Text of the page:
The city of Valencia is the capital of the “Comunidad Valenciana” and the province of Valencia. It is located in the middle-east of Spain, on the shore of the Mediterranean Sea. The city is considered the third largest city of the Spanish State, according to its population rate, 1.500.000 inhabitants.
The province of Valencia has an area of approximately 10,807 km². Inland, you can find mountainous areas whilst on the coast the land is completely flat, and has many beaches as well as La Albufera, the largest lake in Spain and one of the most important wetland areas in the Iberian Peninsula.
Valencia was founded in the year 138 B.C by the Romans, who established their Forum in the Plaza de la Almoina, under which lies today a museum of Roman ruins. After the Romans, the Visigoths arrived in Valencia but in 714, the Muslims established control of the city, a situation that lasted until 1238 when King Jaime I of Valencia ousted them. The Arabs left a profound legacy with their irrigation systems, recipes and artistic influences that are relevant and noticeable right up to the present day.
Valencia is a Mediterranean city that invites one and all to enjoy its diversity and unforgettable charisma. It is a city of contrasts, proud of its illustrious, deep rooted history whilst being at the cutting edge of all the latest social and technological developments. It is city open to all, accessible to everyone, it is a city which can be enjoyed by all residents and visitors alike.
Valencia is a city for encounters and contrasts. The legacy left by the cultures and civilisations which have reached these shores in the past still remains alive in the city's monuments and streets, not to mention in its people's hearts. Business and trade coexist with leisure and culture. Valencia is a city that never sleeps. It has a rich cultural life with festivals, concerts, shows and exhibitions all year round.
A city like this can be enjoyed with all five senses. Dialogues flow smoothly, ideas float back and forth easily, lines of communication are always open and people feel at their ease. Valencia invites you to indulge your passion for the art of encounters.
Valencia enjoys a mild temperate Mediterranean climate. The average annual temperature is 17ºC with warm summers and very mild winters, rarely below 10ºC. There is only light rainfall mainly in autumn and the beginning of spring.
Valencia is a city with a great cultural interest where one can find ancient monuments such as its Cathedral, El Palacio de la Generalitat, El Miguelete, La Lonja, Torres de Serranos, Torres de Quart, the Central Market, along with many other historical places like Plaza Redonda (The Round Square), Plaza del Ayuntamiento (City Hall Square) and the Old city…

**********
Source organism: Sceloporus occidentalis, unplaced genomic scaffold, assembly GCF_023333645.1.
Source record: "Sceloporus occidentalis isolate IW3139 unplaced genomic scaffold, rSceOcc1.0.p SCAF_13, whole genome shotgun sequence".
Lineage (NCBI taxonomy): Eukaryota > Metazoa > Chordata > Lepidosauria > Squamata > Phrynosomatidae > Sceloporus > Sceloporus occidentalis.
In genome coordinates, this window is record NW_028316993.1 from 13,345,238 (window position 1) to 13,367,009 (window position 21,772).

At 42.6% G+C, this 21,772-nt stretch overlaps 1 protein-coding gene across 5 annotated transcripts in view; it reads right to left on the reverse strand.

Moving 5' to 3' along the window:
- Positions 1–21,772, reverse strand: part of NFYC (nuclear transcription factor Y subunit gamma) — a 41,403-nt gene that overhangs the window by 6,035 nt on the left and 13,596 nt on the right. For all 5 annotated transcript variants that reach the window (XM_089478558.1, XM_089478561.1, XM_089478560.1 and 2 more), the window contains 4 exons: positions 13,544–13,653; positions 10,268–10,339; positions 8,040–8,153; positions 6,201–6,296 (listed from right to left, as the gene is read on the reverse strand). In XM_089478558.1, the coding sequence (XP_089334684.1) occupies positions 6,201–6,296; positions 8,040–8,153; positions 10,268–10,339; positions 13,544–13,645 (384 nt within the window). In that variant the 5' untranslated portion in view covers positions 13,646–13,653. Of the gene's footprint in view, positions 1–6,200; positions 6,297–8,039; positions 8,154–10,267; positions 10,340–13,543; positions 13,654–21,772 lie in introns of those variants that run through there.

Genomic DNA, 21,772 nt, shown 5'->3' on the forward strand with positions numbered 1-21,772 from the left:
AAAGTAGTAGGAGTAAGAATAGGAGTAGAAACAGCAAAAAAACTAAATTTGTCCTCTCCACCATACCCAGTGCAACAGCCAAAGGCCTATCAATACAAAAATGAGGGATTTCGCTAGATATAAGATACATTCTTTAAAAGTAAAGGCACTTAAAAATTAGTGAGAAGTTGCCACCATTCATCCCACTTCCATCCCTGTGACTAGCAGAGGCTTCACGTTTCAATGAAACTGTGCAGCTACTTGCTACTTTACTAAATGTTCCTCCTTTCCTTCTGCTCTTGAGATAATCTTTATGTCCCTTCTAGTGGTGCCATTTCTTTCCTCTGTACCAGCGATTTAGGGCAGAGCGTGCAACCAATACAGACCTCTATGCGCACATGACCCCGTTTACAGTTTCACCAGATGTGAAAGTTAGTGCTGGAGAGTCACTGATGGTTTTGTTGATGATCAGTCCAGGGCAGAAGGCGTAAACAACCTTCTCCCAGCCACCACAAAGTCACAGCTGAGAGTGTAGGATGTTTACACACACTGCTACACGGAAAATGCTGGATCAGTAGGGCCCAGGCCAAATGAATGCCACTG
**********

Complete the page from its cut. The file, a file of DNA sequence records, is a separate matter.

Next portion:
Cathedral of Valencia
Built starting in 1262 on an ancient mosque, raised at the same time on a very old Roman temple, it mixes Romanesque, Gothic and Baroque features. The museum contains a chalice recognised by the Vatican as possibly the original Holy Grail. See paintings by Goya and other major artists, then trudge up the Micalet belltower for sweeping city views.
Basílica de la Virgen de los Desamparados
Baroque church dedicated to the city’s patron saint. It was constructed in the 17th century and hosts some interesting frescoes by Palomino.
The Virgin’s Square
Opposite the Basilica de la Virgen de los Desamparados and the Door of the Apostles of the Cathedral, La Plaza de la Virgen spans, with a large area full of pigeons that flutter around, oblivious to their role as eternal witnesses of time passing. A bronze fountain stands out. It pays tribute to the creativity of the Valencian personality, represents the Turia river in human form, surrounded by its tributaries. This allegory made fountain is a “monument to water”, and at the same time an inevitable decoration for thousands of pictures taken by many visitors who pass by throughout the year.
Every Thursday, the gothic Puerta de los Apóstoles (the Door of the Apostles) becomes the setting for The Tribunal de Las Aguas (Water Tribunal) keeping alive a one thousand year old tradition. The Water Tribunal is the only legislative structure established by King Jaime I which still functions. They sit in a circle on wood and leather 17th century chairs, and make their rulings. Efficient and quintessentially Valencian, the Tribunal de las Aguas meets in front of an interested public which often includes young university students as well as tourists.